Trial judges and juries are often faced with having to make judgments about the credibility of a witness’s testimony. There are certain rules, however, which make this task a bit simpler.
Falsus in uno, falsus in omnibus is a term which literally means “false in one thing, false in everything.” As a practical matter, this doctrine means that if the testimony of a witness at trial on a material issue is shown to be intentionally false, the fact finder (the judge or jury) is permitted to disregard all of the witness’s testimony. Stated differently, once you are branded as a liar, everything you say in the courtroom can be disbelieved by the trier of fact.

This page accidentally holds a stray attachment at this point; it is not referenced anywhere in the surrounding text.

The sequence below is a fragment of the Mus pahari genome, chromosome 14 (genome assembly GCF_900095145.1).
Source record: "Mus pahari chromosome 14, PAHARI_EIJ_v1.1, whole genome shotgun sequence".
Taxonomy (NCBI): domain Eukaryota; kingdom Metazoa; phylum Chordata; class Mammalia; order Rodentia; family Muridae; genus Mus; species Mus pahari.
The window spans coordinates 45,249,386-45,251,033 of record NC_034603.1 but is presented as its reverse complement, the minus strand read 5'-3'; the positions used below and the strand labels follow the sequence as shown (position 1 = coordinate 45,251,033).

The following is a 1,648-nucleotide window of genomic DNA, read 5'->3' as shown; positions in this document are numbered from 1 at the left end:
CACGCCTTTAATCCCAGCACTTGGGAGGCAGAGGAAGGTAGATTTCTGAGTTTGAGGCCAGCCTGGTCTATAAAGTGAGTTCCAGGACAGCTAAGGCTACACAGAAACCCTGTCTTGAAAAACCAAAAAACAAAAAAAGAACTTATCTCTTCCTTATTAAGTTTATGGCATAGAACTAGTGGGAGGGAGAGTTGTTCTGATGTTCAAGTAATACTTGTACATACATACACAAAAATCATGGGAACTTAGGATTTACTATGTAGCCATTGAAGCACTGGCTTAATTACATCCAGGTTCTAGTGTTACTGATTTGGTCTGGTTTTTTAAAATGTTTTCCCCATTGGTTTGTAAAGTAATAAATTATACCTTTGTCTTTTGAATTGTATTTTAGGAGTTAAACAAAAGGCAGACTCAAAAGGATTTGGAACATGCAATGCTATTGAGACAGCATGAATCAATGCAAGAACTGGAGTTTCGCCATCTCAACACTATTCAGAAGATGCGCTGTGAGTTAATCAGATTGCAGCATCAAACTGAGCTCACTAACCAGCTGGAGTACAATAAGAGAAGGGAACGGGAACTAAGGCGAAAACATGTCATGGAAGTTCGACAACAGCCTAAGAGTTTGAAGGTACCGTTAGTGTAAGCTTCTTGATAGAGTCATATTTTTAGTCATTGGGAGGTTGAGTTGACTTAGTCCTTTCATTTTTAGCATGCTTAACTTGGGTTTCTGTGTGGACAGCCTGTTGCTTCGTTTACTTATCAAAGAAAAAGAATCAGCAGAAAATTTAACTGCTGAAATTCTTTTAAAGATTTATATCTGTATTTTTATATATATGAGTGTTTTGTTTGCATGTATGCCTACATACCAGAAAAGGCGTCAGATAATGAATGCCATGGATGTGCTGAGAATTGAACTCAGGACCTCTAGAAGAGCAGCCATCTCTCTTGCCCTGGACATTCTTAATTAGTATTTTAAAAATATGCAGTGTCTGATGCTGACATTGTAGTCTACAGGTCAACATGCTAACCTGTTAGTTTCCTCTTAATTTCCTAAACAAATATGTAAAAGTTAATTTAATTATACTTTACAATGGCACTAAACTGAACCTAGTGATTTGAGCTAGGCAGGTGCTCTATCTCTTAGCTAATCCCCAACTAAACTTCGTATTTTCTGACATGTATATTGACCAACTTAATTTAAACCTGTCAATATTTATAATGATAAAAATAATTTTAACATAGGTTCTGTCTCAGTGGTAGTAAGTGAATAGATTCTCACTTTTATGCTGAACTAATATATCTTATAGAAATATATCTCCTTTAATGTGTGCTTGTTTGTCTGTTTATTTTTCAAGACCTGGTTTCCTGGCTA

In our next issue, we tackle et ux, et al, etc.!